I rode up E Dunne Ave to check out the status of Lake Anderson and Anderson Lake County Park. Dropping down the other side of the hill on Dunne, I could see the reservoir has indeed been drained in preparation for the seismic retrofit:
One good then I did read is that the water district did a “Coyote creek fish rescue” prior to the draining, to relocate species such as steelhead that are threatened by the project:
I then rode back up Dunne and entered Holiday lake estates, to see if the county park is open at the end of Holiday lake drive. Along the way I got another shot of the once mighty 1271 acre lake, largest in the county, capacity 91,300 acre feet (112,600,000 m3):
Here is a good aerial view of what it looked like full. It continued quite a long way to the right also:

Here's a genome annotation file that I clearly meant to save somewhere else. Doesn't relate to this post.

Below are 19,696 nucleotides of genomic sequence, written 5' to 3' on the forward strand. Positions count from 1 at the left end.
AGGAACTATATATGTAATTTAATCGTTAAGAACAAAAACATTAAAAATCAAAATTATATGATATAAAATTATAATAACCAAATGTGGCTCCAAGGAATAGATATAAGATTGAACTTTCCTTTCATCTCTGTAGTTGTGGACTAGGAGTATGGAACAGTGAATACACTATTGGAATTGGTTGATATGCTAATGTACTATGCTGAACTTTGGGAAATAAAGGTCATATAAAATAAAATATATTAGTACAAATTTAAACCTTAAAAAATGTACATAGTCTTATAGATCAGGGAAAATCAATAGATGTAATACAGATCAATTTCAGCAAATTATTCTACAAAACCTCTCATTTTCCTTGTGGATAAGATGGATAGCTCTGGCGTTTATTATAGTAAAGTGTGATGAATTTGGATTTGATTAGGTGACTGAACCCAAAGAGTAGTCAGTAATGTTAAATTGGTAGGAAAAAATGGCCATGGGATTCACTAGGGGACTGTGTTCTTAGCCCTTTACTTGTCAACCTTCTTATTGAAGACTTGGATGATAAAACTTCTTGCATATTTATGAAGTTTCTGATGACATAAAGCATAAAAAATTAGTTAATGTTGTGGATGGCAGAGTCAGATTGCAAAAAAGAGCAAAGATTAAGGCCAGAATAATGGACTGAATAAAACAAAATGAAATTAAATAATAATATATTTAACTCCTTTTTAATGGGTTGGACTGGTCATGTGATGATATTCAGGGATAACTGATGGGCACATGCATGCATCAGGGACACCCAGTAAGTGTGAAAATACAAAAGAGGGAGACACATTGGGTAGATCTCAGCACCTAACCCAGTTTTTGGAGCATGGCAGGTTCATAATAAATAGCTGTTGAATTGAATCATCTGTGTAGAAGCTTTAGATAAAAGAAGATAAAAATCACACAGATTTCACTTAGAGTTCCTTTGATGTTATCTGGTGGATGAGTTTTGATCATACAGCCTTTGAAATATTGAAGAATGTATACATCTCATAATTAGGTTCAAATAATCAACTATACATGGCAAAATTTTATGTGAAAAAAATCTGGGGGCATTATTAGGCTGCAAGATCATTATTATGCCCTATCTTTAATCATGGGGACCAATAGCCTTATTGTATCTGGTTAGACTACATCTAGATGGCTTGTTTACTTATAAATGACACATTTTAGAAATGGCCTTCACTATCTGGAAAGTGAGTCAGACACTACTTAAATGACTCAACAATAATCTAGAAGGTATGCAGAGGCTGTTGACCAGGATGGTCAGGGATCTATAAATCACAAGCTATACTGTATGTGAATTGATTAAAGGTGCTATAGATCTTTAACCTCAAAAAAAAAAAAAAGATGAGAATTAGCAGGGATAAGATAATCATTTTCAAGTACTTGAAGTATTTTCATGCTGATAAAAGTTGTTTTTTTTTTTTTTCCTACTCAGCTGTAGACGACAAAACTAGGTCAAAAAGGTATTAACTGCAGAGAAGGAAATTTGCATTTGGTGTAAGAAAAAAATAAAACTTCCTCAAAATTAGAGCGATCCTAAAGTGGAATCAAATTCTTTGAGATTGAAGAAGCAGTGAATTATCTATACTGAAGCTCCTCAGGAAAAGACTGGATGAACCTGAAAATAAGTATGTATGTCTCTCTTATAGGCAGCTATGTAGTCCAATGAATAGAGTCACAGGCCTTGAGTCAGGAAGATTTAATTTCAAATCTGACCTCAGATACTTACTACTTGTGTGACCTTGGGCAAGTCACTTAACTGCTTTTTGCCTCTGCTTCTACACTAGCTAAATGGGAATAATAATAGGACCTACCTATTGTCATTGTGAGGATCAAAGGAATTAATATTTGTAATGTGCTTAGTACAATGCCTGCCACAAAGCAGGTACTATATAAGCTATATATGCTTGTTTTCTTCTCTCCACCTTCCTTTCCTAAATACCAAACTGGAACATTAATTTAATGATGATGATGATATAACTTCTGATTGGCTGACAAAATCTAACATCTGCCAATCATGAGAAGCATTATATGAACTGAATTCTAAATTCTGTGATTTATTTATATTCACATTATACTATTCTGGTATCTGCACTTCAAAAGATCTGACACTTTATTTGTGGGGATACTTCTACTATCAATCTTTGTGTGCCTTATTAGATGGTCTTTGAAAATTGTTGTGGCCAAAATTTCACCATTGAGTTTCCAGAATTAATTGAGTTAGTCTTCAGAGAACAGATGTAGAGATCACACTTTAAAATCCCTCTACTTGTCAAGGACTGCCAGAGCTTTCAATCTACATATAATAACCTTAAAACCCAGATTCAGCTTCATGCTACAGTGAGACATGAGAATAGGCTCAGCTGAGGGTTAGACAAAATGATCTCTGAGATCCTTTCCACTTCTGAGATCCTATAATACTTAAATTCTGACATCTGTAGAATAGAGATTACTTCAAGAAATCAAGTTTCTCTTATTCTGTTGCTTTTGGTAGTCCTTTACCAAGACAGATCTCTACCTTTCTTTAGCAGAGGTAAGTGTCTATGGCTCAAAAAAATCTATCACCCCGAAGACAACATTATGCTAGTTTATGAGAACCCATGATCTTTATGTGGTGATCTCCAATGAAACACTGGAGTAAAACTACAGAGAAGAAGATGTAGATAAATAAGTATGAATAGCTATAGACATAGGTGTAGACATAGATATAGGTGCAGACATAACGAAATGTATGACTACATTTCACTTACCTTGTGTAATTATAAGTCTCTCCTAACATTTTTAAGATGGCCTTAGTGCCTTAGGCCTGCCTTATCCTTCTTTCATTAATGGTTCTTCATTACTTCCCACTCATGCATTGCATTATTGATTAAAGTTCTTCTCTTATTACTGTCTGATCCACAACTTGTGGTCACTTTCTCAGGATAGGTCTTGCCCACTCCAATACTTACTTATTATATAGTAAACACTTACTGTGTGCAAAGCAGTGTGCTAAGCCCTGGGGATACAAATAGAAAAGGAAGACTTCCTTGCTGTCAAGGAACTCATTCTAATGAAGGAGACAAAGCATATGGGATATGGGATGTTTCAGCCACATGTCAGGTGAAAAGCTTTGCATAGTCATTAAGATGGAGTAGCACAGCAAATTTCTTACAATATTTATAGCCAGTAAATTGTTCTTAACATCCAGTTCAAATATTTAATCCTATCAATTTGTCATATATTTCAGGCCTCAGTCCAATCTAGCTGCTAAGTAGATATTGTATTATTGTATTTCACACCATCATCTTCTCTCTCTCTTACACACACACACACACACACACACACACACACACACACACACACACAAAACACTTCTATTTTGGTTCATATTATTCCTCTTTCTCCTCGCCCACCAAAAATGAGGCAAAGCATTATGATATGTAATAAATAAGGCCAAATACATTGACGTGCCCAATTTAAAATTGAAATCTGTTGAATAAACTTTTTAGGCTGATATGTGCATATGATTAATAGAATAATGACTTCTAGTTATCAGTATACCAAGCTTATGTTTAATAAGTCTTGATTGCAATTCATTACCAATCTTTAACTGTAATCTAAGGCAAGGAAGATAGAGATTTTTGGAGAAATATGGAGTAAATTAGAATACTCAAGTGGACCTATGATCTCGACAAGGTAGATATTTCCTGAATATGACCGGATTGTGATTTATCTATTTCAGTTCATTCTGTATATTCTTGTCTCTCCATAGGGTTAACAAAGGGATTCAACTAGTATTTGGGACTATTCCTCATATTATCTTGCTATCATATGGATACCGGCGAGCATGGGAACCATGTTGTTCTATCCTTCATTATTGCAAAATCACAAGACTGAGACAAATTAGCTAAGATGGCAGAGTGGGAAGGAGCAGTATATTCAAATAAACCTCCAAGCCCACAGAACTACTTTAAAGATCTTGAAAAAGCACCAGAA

At the end of Holiday lake drive I was pleased to see the park is open:
This white and blue sign at the entrance explains about the seismic project:
The only problem with keeping the part open is preventing access to the dam. The county did a good job of blocking this as low as possible on the only trail that goes to the dam, while leaving miles of other trails still usable:
Just before the blocked trail I got this view of the dam. The little bit of water behind it at its base is all that’s left of the reservoir:
A new tunnel will be built in an early phase of the project that will allow draining the remaining water, and will serve for emergency drainage of the reservoir in the future.
This was a great outing, and I was pleased so much of this park that I like rambling in is still open, including my favorite vantage, Rosendin point, which I rode to after taking the above picture. I just have to ride a little further to get to the “back door”. And I’ll have a perfect bird’s eye view from the back side of the dam to watch them taking it down.